Slide 30 - Variables and Resources Typing judgments: Ordering of x’s does not matter. Abstract “mobile” locations. Ordering and usage of a’s does matter. Abstract “pinned” locations, with (a form of) pointer arithmetic.
Slide 31 - Low-Level Type Constructors Contiguous data: 1 ² 2. Two contiguous values. Two adjacent words: int ² int. Mobile data object: !. A fully initialized object of type . Example: 1 £ 2 := ! (1 ² 2). A pointer to an adjacent pair of values.
Slide 32 - Allocating a Pair Allocate (1,2): Initialize a1, using it up. Re-introduce a1. Must be empty on return. Reserve space at a. Create names for parts. Fuse parts and allocate. Resource a is used up!
Slide 33 - Coalescing Reservation Allocate (0,(1,2)):
Slide 34 - What Have We Gained? The ordered type system ensures: All reserved data is eventually allocated. Initialization can happen in any order. Cannot read un-initialized memory. May also be used for inter-operability. Adjacency requirements. Marshalling and un-marshalling. Precise control over representations.
Slide 35 - Types for High-Level Languages Recall: types express invariants. Calling sequence, data representation. Abstraction boundaries (polymorphism). Theme: capture more invariants. Representation invariants. Protocol compliance. Trade-off expressiveness for simplicity and convenience.
Slide 36 - Data Structure Invariants Example: bit strings. nat: no leading 0’s. pos : a non-zero Nat. bits : any old thing. Goal: check such properties of code. Incr takes nat to pos, preserves pos. Left shift preserves nat, pos.
Slide 37 - Data Structure Invariants Properties of interest: pos ` nat ` bits Operations:  : bits add0 : bits ! bits Æ nat ! pos add1 : bits ! bits Æ nat ! pos
Slide 38 - Data Structure Invariants Logical consequences: add0 : nat ! pos Æ nat ! nat add1 : pos ! pos  : bits Type check code to check invariants! Simple bi-directional algorithm suffices. Example: increment.
Slide 39 - Data Structure Invariants Increment: inc: bits ! bits Æ nat ! pos fun inc () ) 1 | inc (b0)) b1 | inc (b1)) (inc b)0
Slide 40 - Data Structure Invariants Fully mechanically checkable! Type check inc twice, once for each conjunct. First pass: assume argument is just bits, derive that result is therefore bits. Second pass: assume argument is nat, derive that result is pos. Requires checking entailment of properties. Decidable for subtype-like behavior.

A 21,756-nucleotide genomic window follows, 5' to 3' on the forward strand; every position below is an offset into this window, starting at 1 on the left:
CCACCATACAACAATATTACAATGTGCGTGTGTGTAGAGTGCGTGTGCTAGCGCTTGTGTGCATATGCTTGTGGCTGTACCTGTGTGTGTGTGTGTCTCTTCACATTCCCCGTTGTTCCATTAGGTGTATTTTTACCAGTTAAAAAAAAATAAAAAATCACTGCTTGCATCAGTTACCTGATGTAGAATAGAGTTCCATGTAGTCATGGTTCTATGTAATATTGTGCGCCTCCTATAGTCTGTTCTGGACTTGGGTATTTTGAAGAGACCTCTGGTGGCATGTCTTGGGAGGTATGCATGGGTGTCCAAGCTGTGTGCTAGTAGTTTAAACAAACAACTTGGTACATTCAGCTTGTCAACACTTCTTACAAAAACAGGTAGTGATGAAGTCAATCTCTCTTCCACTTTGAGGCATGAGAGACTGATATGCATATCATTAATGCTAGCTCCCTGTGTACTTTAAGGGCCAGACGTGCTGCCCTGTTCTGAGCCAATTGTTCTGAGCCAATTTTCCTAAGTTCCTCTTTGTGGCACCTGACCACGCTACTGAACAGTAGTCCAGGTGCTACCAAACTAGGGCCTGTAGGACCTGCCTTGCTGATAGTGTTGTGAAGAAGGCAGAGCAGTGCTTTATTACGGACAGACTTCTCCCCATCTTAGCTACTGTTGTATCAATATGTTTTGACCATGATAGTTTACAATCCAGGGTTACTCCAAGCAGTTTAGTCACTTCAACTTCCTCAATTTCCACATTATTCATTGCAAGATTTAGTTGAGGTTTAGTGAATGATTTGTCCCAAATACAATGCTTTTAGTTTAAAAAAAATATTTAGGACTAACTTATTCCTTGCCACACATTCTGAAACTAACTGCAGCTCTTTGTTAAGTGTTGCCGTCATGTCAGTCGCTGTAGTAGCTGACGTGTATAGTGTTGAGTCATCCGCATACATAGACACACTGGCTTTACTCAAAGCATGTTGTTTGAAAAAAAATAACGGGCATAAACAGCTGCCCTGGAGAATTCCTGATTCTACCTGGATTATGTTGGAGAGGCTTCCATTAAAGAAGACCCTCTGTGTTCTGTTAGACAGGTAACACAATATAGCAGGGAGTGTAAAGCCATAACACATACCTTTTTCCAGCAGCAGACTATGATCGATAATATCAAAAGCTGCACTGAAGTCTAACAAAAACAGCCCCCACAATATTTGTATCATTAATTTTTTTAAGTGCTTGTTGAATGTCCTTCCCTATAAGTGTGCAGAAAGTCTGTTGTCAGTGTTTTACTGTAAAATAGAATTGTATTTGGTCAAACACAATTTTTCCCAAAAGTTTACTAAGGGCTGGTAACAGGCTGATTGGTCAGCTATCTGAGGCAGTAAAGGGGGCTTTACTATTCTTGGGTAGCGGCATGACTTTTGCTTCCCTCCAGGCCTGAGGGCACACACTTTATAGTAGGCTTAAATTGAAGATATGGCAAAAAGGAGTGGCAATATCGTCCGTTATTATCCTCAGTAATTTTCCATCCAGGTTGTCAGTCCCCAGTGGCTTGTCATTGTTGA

Slide 41 - Value Range Invariants Array bounds checking (a la Pascal): [0..size(A)] Null and non-null objects: null, really(C) Aliasing: its(c): the object c itself
Slide 42 - Watch Out! Such types involve dynamic entities. [0..size(A)] : A is an array. its(o) : o is a run-time object. But types are static! What is an expression of type [0..size(if … then A else B)]??? How to get static checking?
Slide 43 - Dependent Types Solution: compile-time proxies. Track values insofar as possible. Existentially quantify when its not. Examples: 0 : its(0) + : its(1) £ its(2) ! its(4) if … then 1 else 2 : 9 n its(n)
Slide 44 - Types for the World What about the state of the world? The lock l is held. The file f is open. The contents of cell c is positive. But such properties change as execution proceeds! Here I’m holding the lock, there I’m not. The file is open now, not later.
Slide 45 - Types for the World Want a simple, checkable type system for the “world”. Types characterize the current state. Types of the state change over time. But what kind of type system? Properties of the world are ephemeral. Facts are no longer persistent. Need: a logic of ephemera.
Slide 46 - Types for the World Ephemera behave strangely: Cannot be replicated: holding twice is not the same as holding once. Cannot be ignored: must not lose track of whether you hold a lock. Once again linear logic does the trick! Model parts of the world as resources. Type changes track state changes.